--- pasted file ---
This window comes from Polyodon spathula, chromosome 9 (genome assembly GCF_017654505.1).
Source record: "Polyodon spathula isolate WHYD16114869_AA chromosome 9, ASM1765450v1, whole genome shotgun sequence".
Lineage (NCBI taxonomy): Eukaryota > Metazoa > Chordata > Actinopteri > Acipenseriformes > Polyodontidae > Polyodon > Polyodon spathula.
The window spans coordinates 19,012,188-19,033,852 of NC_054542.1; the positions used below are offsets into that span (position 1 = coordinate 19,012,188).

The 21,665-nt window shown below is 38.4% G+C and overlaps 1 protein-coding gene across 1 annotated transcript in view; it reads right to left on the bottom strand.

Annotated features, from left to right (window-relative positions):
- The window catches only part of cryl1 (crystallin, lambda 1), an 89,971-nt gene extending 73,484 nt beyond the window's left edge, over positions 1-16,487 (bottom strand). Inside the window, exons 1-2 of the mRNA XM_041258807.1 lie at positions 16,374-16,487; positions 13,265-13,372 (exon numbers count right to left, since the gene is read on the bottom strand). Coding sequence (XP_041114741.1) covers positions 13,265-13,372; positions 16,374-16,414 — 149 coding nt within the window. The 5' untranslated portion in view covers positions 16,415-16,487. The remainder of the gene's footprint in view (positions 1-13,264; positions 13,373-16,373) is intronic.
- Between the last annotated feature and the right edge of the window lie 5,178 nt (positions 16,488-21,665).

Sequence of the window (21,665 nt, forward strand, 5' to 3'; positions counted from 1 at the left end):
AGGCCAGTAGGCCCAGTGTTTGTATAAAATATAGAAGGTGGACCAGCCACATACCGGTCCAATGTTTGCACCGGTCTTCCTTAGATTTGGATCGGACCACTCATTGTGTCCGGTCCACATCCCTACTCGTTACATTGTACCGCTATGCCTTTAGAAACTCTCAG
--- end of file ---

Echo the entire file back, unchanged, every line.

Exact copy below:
This window comes from Polyodon spathula, chromosome 9 (genome assembly GCF_017654505.1).
Source record: "Polyodon spathula isolate WHYD16114869_AA chromosome 9, ASM1765450v1, whole genome shotgun sequence".
Lineage (NCBI taxonomy): Eukaryota > Metazoa > Chordata > Actinopteri > Acipenseriformes > Polyodontidae > Polyodon > Polyodon spathula.
The window spans coordinates 19,012,188-19,033,852 of NC_054542.1; the positions used below are offsets into that span (position 1 = coordinate 19,012,188).

The 21,665-nt window shown below is 38.4% G+C and overlaps 1 protein-coding gene across 1 annotated transcript in view; it reads right to left on the bottom strand.

Annotated features, from left to right (window-relative positions):
- The window catches only part of cryl1 (crystallin, lambda 1), an 89,971-nt gene extending 73,484 nt beyond the window's left edge, over positions 1-16,487 (bottom strand). Inside the window, exons 1-2 of the mRNA XM_041258807.1 lie at positions 16,374-16,487; positions 13,265-13,372 (exon numbers count right to left, since the gene is read on the bottom strand). Coding sequence (XP_041114741.1) covers positions 13,265-13,372; positions 16,374-16,414 — 149 coding nt within the window. The 5' untranslated portion in view covers positions 16,415-16,487. The remainder of the gene's footprint in view (positions 1-13,264; positions 13,373-16,373) is intronic.
- Between the last annotated feature and the right edge of the window lie 5,178 nt (positions 16,488-21,665).

Sequence of the window (21,665 nt, forward strand, 5' to 3'; positions counted from 1 at the left end):
AGGCCAGTAGGCCCAGTGTTTGTATAAAATATAGAAGGTGGACCAGCCACATACCGGTCCAATGTTTGCACCGGTCTTCCTTAGATTTGGATCGGACCACTCATTGTGTCCGGTCCACATCCCTACTCGTTACATTGTACCGCTATGCCTTTAGAAACTCTCAG